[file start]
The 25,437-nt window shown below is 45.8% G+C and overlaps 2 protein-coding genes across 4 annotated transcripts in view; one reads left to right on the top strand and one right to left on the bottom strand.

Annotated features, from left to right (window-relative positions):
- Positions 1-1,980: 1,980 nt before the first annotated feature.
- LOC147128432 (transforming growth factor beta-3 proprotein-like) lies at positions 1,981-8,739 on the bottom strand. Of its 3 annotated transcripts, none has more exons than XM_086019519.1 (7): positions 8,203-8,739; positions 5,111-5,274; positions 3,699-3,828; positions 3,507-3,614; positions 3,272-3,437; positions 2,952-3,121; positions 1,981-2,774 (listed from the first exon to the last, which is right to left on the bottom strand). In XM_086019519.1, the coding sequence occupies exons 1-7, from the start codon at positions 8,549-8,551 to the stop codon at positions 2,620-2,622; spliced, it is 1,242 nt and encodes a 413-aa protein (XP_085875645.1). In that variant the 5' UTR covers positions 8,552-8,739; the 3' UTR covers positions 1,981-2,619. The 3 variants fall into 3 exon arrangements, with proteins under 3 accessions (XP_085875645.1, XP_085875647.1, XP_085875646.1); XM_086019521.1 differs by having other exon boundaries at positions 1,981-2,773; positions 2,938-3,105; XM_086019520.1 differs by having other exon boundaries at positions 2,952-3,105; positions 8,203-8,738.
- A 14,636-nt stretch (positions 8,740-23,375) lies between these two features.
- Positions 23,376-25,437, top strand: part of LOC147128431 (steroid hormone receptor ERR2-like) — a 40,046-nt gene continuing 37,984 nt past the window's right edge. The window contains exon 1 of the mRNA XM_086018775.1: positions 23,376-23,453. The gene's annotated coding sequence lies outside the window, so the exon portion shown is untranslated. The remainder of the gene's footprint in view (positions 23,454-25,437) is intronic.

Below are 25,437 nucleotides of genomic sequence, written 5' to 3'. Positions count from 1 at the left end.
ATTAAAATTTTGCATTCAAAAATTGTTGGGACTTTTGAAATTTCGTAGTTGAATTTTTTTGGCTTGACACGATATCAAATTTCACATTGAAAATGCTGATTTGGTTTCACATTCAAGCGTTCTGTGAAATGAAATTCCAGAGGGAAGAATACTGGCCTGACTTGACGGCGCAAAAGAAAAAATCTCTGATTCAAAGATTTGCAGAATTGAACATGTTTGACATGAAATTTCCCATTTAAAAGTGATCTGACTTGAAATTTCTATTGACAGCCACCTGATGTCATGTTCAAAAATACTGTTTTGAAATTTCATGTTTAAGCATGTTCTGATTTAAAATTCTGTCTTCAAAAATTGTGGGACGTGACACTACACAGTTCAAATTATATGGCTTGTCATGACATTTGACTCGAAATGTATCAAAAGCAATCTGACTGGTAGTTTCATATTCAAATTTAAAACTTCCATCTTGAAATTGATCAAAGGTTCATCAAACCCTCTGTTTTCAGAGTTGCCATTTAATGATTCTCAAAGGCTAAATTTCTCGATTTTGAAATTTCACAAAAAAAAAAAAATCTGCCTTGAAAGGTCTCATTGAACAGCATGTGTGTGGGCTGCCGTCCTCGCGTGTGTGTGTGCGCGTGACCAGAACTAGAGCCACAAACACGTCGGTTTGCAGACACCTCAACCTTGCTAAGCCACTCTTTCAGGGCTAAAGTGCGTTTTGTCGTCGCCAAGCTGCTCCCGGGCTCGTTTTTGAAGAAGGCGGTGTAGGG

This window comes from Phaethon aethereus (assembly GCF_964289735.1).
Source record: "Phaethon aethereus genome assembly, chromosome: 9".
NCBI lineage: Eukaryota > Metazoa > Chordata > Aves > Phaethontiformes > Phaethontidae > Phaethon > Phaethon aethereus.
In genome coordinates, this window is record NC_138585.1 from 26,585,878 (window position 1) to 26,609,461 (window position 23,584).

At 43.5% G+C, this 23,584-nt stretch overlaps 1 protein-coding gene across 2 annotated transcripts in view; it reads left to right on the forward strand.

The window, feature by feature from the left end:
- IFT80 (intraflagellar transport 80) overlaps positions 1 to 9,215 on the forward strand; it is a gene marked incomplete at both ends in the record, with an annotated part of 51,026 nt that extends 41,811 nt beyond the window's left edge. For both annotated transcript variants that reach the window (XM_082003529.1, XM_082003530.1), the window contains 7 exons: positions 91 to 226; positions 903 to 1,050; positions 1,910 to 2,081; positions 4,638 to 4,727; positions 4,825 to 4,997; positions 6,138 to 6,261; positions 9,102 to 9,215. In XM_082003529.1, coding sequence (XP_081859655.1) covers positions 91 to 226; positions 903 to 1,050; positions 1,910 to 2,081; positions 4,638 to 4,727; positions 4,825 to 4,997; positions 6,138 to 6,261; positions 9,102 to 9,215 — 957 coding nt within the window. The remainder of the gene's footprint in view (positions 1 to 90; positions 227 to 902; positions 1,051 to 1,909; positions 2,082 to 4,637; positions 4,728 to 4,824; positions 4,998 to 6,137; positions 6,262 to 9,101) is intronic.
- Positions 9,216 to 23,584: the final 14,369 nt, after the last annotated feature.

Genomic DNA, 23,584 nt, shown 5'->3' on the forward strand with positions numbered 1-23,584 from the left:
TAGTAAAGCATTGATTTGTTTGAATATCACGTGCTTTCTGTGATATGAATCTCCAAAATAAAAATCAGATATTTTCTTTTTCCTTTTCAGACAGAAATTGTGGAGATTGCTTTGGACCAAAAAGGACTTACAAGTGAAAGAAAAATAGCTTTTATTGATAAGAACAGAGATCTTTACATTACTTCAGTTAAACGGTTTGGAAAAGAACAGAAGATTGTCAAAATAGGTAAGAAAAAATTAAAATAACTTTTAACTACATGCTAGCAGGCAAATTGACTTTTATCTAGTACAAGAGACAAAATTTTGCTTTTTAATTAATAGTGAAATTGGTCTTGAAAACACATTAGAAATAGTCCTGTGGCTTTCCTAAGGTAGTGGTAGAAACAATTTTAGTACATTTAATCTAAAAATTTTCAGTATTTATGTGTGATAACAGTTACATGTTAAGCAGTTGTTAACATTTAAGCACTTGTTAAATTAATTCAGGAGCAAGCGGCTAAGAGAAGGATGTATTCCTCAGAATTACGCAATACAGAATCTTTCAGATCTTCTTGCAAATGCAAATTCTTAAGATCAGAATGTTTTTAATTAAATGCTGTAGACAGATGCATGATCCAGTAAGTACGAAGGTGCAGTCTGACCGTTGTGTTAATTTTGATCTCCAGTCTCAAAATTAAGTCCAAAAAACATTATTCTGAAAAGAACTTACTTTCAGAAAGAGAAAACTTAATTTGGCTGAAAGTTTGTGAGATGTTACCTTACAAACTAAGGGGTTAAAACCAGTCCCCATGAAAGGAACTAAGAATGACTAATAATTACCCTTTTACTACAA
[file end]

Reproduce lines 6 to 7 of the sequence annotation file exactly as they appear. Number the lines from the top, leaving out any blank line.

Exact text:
- Positions 23,376-25,437, top strand: part of LOC147128431 (steroid hormone receptor ERR2-like) — a 40,046-nt gene continuing 37,984 nt past the window's right edge. The window contains exon 1 of the mRNA XM_086018775.1: positions 23,376-23,453. The gene's annotated coding sequence lies outside the window, so the exon portion shown is untranslated. The remainder of the gene's footprint in view (positions 23,454-25,437) is intronic.

Below are 25,437 nucleotides of genomic sequence, written 5' to 3'. Positions count from 1 at the left end.